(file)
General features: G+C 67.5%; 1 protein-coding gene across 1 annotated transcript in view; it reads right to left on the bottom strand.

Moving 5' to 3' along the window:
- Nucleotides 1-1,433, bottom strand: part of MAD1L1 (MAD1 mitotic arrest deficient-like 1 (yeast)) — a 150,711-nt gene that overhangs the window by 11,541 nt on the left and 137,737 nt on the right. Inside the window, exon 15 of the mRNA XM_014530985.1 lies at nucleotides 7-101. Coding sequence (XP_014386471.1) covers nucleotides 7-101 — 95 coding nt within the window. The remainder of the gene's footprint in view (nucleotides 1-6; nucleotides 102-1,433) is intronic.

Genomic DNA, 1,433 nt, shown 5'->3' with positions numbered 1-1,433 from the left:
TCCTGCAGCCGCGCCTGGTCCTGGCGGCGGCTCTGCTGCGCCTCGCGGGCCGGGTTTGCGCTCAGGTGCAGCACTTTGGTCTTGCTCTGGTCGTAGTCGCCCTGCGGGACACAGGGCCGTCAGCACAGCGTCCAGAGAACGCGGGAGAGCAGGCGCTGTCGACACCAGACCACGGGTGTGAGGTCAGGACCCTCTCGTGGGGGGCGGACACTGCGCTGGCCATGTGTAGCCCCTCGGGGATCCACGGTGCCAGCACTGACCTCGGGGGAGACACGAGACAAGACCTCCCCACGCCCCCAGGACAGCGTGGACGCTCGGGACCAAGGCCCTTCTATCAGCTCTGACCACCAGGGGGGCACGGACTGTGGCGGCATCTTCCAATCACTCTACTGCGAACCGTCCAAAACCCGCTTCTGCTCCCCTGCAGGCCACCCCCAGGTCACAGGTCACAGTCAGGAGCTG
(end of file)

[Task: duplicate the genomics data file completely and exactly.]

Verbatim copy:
General features: G+C 67.5%; 1 protein-coding gene across 1 annotated transcript in view; it reads right to left on the bottom strand.

Moving 5' to 3' along the window:
- Nucleotides 1-1,433, bottom strand: part of MAD1L1 (MAD1 mitotic arrest deficient-like 1 (yeast)) — a 150,711-nt gene that overhangs the window by 11,541 nt on the left and 137,737 nt on the right. Inside the window, exon 15 of the mRNA XM_014530985.1 lies at nucleotides 7-101. Coding sequence (XP_014386471.1) covers nucleotides 7-101 — 95 coding nt within the window. The remainder of the gene's footprint in view (nucleotides 1-6; nucleotides 102-1,433) is intronic.

Genomic DNA, 1,433 nt, shown 5'->3' with positions numbered 1-1,433 from the left:
TCCTGCAGCCGCGCCTGGTCCTGGCGGCGGCTCTGCTGCGCCTCGCGGGCCGGGTTTGCGCTCAGGTGCAGCACTTTGGTCTTGCTCTGGTCGTAGTCGCCCTGCGGGACACAGGGCCGTCAGCACAGCGTCCAGAGAACGCGGGAGAGCAGGCGCTGTCGACACCAGACCACGGGTGTGAGGTCAGGACCCTCTCGTGGGGGGCGGACACTGCGCTGGCCATGTGTAGCCCCTCGGGGATCCACGGTGCCAGCACTGACCTCGGGGGAGACACGAGACAAGACCTCCCCACGCCCCCAGGACAGCGTGGACGCTCGGGACCAAGGCCCTTCTATCAGCTCTGACCACCAGGGGGGCACGGACTGTGGCGGCATCTTCCAATCACTCTACTGCGAACCGTCCAAAACCCGCTTCTGCTCCCCTGCAGGCCACCCCCAGGTCACAGGTCACAGTCAGGAGCTG